Since before Patriots like Paul Revere and Sam Adams fermented a revolution in smoky Beantown taverns, beer has been integral to the history of Boston. The city issued its first brewing license in 1630, and breweries like Haffenreffer Brewery and American Brewing Company quickly sprung up. This heady history took a turn for the worse when the American Temperance Movement championed prohibition, nearly wiping out all of the local breweries. In 1984, the amber liquid was revitalized as Jim Koch introduced Samuel Adams craft brews to the Hub and the nation. Shortly after, Harpoon Brewery emerged and became the largest brewery to make all its beers in New England. From the planning of the Boston Tea Party over a pint at Green Dragon Tavern to the renaissance of the burgeoning craft brewing scene, join author and "Beer Nut" Norman Miller as he savors the sudsy history of brewing in the Hub.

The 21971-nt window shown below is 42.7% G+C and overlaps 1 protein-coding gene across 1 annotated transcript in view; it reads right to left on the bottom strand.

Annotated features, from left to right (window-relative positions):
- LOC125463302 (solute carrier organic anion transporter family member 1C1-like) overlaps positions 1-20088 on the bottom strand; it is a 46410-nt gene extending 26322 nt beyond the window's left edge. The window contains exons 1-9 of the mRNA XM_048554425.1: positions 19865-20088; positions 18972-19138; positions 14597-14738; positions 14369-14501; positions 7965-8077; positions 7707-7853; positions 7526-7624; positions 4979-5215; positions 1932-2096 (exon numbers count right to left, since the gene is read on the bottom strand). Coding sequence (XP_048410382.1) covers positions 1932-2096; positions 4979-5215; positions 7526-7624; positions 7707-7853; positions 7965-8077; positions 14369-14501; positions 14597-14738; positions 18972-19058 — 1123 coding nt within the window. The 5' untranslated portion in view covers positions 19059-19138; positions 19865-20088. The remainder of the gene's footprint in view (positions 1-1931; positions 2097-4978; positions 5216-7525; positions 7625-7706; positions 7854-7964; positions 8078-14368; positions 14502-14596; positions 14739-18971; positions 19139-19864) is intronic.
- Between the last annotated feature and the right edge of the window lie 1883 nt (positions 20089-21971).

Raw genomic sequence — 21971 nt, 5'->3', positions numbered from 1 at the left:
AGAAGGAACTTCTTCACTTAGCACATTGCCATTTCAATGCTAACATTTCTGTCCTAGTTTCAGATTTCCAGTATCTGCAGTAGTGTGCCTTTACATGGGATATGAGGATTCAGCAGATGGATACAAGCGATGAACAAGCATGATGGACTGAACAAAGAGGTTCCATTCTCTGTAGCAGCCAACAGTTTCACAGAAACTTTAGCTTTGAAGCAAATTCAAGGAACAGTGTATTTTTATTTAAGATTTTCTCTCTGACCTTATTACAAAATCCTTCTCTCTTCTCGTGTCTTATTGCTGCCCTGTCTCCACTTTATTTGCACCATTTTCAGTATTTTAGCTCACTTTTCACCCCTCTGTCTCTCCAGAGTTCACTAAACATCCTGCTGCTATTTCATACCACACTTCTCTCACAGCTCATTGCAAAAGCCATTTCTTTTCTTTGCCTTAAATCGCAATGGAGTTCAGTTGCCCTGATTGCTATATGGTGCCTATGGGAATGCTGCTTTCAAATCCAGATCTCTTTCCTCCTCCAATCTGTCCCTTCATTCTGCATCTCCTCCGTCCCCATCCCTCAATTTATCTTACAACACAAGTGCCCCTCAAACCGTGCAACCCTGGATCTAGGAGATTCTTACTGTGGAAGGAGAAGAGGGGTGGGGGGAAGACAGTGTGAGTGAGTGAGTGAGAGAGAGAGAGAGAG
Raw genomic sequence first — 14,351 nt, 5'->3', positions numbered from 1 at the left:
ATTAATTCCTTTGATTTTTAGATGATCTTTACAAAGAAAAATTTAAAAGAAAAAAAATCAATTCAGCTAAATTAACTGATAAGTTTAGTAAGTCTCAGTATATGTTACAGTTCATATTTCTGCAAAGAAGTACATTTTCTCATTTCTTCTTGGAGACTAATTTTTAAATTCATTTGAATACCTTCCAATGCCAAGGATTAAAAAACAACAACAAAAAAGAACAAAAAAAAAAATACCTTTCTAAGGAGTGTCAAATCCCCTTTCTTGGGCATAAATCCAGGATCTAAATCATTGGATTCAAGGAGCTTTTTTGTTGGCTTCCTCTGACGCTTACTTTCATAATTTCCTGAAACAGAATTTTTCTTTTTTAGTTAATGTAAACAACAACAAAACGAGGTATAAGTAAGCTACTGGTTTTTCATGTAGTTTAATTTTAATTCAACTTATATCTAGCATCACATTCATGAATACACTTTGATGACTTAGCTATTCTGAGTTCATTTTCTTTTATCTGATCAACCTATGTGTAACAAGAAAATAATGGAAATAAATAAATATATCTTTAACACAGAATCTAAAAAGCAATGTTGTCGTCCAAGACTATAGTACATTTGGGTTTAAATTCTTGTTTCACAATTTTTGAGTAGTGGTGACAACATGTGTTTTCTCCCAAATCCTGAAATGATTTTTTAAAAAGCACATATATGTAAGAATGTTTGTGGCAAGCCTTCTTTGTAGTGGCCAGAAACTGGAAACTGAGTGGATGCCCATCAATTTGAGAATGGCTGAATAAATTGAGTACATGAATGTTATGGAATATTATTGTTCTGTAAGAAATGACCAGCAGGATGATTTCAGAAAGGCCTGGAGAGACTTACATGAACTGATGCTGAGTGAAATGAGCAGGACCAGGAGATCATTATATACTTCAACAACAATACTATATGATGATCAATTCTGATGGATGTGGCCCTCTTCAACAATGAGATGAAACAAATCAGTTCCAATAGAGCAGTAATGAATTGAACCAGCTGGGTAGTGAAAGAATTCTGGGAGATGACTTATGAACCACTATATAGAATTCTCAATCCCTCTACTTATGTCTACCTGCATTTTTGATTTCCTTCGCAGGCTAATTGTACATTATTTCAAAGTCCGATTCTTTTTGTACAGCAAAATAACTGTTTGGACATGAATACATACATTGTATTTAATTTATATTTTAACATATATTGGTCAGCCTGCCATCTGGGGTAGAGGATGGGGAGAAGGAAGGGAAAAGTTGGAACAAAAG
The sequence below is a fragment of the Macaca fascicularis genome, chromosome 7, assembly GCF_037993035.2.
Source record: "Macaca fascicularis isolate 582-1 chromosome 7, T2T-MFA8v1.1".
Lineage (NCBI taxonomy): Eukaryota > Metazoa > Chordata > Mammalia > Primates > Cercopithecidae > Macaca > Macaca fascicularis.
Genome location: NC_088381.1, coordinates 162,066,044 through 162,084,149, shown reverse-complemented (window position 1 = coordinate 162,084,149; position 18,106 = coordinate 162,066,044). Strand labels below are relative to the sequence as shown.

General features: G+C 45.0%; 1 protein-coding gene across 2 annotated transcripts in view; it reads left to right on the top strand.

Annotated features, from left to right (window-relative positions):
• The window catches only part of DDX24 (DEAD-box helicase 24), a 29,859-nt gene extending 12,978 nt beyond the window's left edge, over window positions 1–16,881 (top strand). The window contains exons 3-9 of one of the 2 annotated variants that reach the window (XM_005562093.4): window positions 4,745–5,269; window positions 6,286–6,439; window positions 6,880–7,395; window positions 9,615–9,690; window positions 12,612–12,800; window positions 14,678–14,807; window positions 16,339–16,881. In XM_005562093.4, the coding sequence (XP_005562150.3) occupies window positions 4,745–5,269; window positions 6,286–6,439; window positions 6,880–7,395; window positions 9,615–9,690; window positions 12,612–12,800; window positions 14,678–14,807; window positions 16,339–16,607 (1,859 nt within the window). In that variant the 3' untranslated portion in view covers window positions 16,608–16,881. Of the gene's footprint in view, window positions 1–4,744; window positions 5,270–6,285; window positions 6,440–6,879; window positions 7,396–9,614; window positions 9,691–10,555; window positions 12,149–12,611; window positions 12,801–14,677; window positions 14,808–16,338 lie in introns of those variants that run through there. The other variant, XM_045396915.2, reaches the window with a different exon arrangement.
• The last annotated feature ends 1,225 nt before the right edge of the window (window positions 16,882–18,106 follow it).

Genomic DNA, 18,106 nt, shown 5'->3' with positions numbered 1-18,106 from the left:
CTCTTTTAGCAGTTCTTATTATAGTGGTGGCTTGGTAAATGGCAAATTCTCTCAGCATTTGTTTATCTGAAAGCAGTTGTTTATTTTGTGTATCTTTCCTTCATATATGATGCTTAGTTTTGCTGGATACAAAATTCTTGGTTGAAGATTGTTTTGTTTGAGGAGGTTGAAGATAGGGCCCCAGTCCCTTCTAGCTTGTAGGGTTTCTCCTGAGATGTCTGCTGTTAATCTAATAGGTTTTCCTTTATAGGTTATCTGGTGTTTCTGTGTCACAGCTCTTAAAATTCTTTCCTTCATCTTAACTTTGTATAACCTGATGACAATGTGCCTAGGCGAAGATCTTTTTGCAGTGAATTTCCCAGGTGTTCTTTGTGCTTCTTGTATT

Norman Miller grew up in the birthplace of Johnny Appleseed and plastic pink lawn flamingoes: Leominster, Massachusetts. Despite being a late bloomer as a beer drinker, he has been writing the Beer Nut column for the MetroWest Daily News in Framingham, Massachusetts, and the GateHouse Media family of newspapers since 2006, as well as a blog of the same name.
Currently, Norman lives in his childhood home in Leominster with his dog Foxy, his cats Trouble and Tweak and his prized possession, Beatrice the beer fridge, which is always stocked up with Boston beers.